The picture is as simple as it gets. An absolute statement that minimalism is understated. When a single studio portrait can unpack so much. An invitation to question ethnic borders and limits. In a previous post it was all about Phnom Penh. Now let’s go along the river to Sala Lekh Pram, sit for a minute and see that indeed cosmopolitanism was never strictly a capital thing.
Of course, first you have to leave out the beauty of this sophisticated simplicity: go behind the studio light, the smile, the polished haircut, the spotless white, the pearl. Forget about the plastic roses also, that’s not about it (and I know you are relieved that it is not). The portrait doesn’t reveal much if you just stare at it. To really go beyond the romance of the good old days, the charm of the vintage, you need to sit down with the owner of the photograph, Eul Timah, 62 years old. It all comes with the tea: the pictures, the talk, more pictures, more talk. But Eul Timah is not even in the picture. In the pile she offered to go through I don’t even think I saw one single photograph of her: I certainly met the whole family, a whole band of friends, a whole lot of neighbors. The ones who left, the ones who stayed, the ones she knew, the ones she unknown. The ones who ended up in her pocket, when she held on to the memories of those who passed out, passed away, never came back. Moeun sure never did. She got lost somewhere, sometime during the war. Timah never saw her again. Yet there is the photograph. And the friendship.
Timah lives in O’Russei, Kompong Chhnang province. One of those villages that borders the tiny buoyant town of Sala Lek Pram. One of those villages that goes under the label ‘Cham’. Somewhere along the road, along the river, other villages will go under other labels: ‘Khmer’. ‘Vietnamese’. And ‘Chinese’. And right at the center of this little world, Sala Lekh Pram where all roads converge it seems. Where everybody intersects it’s sure. So Timah is Cham. And as anyone else she always goes ‘downtown’ to do some shopping. Ok not exactly the Bangkok Paragorn experience folks, more like the Sala Lekh Pram it’s-already-6am-the-fish-will-be-all-gone-let’s-rush kind of experience. That’s where Timah meets Moeun. She is there, everyday, at the market, getting the stand ready: Moeun is a tailor. In the mist of the hurry (or not), of the crowd (or the no-one-is-around-today-or-what), Moeun and Timah meet again and again. ‘’I don’t know, we just kept bumping into each other, we kind of hit it off’’ says Timah. They are the same age too – more or less. A sweet 25 in Cambodia’ 60’s. And just like that Moeun and Timah become really close friends. Oh and Moeun is Khmer. A detail. Maybe. Maybe not. As Chams and Khmers are usually seen as separate groups, and that the ‘ethnic’ boundaries are often asserted as obvious, the photograph crossing over may not be that trivial. The friendship certainly isn’t. That doesn’t make it less common. The paddy fields are vast, but crossed over and over again. Just like social borders are. They come and go, and come back: the Chinese, Vietnamese, Chams, Khmers, you name it. Of course there is the market, the economy. But that’s not it, that’s not all. How about those friendly encounters that will cross years, absence, deconstructions and reconstructions? How about those weddings at the margins, which seem to be so much at the center of it all? ‘’I remember she had a Thai husband somehow’’. Somehow… ‘’She took two pictures of herself and gave me one… That’s what friends do right’’? And Timah did hold on to the picture. The local Khmer Rouge cadre who was a ”nice Cham neighbor boy” let her do so. Because that’s what friends do right?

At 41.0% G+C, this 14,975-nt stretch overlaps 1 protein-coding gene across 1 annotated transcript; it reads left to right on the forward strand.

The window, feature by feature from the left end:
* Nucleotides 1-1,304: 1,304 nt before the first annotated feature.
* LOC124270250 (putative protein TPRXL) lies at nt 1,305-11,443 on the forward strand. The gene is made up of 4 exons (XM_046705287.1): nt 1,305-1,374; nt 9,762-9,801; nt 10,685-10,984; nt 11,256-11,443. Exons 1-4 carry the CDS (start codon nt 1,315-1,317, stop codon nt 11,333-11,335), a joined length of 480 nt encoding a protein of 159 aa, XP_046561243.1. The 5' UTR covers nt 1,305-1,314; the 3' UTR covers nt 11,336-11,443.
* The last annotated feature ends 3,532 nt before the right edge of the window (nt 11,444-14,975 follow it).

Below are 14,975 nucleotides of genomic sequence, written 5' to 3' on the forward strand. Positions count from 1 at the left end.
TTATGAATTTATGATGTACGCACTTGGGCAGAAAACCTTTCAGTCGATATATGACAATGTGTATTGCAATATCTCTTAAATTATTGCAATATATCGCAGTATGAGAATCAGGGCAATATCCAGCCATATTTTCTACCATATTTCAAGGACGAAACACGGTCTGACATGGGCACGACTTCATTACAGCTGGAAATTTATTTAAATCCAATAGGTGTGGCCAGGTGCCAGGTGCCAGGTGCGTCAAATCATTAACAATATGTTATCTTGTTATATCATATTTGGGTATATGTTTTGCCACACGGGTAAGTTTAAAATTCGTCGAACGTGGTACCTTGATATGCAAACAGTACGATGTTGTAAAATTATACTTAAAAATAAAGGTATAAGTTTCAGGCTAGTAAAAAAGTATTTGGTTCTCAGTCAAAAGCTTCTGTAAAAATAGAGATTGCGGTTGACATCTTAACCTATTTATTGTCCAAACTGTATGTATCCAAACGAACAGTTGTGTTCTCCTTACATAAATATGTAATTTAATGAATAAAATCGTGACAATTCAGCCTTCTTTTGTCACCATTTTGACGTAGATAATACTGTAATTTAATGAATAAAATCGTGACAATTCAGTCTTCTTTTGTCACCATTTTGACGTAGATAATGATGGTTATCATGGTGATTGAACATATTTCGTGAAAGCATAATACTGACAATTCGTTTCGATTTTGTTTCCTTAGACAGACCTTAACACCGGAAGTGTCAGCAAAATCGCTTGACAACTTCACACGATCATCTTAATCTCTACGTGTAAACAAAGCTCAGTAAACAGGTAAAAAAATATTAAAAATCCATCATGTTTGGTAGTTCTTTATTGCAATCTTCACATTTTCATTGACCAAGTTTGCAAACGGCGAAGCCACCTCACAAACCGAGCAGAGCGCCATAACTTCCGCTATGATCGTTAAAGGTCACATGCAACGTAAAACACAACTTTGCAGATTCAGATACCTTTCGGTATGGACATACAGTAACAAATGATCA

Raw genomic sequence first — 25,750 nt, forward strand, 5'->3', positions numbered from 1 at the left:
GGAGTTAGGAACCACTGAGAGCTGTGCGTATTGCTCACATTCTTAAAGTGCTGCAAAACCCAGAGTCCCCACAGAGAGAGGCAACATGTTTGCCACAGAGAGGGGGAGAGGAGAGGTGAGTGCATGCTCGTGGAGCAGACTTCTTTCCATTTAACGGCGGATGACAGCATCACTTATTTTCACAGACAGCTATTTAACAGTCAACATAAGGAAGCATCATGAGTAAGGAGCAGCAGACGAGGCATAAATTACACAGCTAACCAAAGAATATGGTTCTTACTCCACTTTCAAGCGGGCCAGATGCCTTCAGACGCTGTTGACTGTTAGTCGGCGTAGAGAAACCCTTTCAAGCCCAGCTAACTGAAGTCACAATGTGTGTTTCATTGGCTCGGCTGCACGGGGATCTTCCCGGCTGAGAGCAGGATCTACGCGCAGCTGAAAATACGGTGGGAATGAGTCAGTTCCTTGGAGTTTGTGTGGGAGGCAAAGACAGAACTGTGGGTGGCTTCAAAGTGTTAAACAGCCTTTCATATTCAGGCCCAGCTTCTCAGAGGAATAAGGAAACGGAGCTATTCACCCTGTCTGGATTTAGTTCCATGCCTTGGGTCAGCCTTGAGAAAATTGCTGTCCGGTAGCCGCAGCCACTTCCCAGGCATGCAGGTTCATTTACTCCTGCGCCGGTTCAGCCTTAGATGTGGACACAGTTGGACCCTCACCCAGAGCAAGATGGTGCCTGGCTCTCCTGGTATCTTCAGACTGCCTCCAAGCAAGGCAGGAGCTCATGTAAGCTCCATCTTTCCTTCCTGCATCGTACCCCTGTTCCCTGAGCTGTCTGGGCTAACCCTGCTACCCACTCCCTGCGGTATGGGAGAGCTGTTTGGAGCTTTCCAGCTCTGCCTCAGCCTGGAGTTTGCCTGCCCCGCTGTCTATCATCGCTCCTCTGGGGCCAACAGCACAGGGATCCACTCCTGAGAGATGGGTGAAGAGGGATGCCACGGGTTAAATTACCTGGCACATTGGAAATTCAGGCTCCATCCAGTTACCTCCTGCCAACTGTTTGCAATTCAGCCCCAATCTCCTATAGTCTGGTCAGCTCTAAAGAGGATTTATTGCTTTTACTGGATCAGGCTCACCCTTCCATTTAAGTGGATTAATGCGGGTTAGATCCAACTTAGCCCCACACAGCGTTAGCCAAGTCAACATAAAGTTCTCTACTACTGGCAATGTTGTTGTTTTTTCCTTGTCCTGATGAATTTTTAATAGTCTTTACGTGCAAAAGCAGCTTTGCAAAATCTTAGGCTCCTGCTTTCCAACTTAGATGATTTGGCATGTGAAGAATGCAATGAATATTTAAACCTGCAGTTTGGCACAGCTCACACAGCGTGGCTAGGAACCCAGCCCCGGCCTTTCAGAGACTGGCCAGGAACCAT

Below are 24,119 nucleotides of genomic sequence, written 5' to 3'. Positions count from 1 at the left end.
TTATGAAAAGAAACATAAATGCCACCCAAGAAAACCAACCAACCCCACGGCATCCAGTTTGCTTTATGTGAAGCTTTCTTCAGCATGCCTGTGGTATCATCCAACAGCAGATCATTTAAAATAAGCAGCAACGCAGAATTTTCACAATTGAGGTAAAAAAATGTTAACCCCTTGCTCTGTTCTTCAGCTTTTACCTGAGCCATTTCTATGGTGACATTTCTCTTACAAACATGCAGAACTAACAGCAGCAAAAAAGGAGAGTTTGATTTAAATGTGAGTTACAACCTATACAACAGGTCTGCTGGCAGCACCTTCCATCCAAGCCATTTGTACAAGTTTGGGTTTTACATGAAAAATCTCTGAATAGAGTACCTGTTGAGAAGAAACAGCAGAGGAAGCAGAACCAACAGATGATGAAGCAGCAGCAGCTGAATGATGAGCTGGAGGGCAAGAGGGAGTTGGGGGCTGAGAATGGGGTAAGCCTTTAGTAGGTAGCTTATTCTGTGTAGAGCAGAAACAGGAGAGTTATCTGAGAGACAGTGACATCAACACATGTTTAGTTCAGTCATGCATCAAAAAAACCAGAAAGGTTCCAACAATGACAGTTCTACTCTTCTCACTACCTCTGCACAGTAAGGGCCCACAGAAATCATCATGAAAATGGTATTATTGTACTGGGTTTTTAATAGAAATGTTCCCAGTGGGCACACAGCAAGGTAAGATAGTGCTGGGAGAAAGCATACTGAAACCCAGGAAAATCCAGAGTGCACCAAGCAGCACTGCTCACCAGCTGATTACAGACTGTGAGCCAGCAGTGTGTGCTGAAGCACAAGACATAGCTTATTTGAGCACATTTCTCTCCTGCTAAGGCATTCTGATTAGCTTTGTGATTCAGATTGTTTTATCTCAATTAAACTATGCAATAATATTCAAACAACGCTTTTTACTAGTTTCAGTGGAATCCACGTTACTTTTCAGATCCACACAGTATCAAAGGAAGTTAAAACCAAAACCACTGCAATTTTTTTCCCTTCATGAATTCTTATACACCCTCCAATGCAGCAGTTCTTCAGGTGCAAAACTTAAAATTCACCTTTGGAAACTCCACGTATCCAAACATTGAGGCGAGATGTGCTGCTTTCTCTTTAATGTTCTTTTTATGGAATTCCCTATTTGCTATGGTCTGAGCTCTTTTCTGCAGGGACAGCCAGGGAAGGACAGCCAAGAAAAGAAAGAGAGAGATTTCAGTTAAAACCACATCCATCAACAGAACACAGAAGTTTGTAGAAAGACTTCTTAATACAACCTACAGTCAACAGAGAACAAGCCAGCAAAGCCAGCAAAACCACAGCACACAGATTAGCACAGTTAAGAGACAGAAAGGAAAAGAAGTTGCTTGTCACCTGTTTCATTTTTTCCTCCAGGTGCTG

There is more than a bit of Moeun in this picture. There is a bit of Timah also. Some friendship. Some loss. And there is a bit of Sala Lekh Pram too: a town that is not really a town. Right in the middle of nowhere, the center of the world it seems. Home at least. And it is home because it is full of surprises. Where borders are not, where the ethnic isn’t much but a word. There is nothing to see, because it all lies in the invisible, nothing much to do, because it is not acting. Sala Lek Pram is the picture: it doesn’t say anything… yet it just says it all.
Ithaca, NY, November 8, 2013, Emiko Stock.
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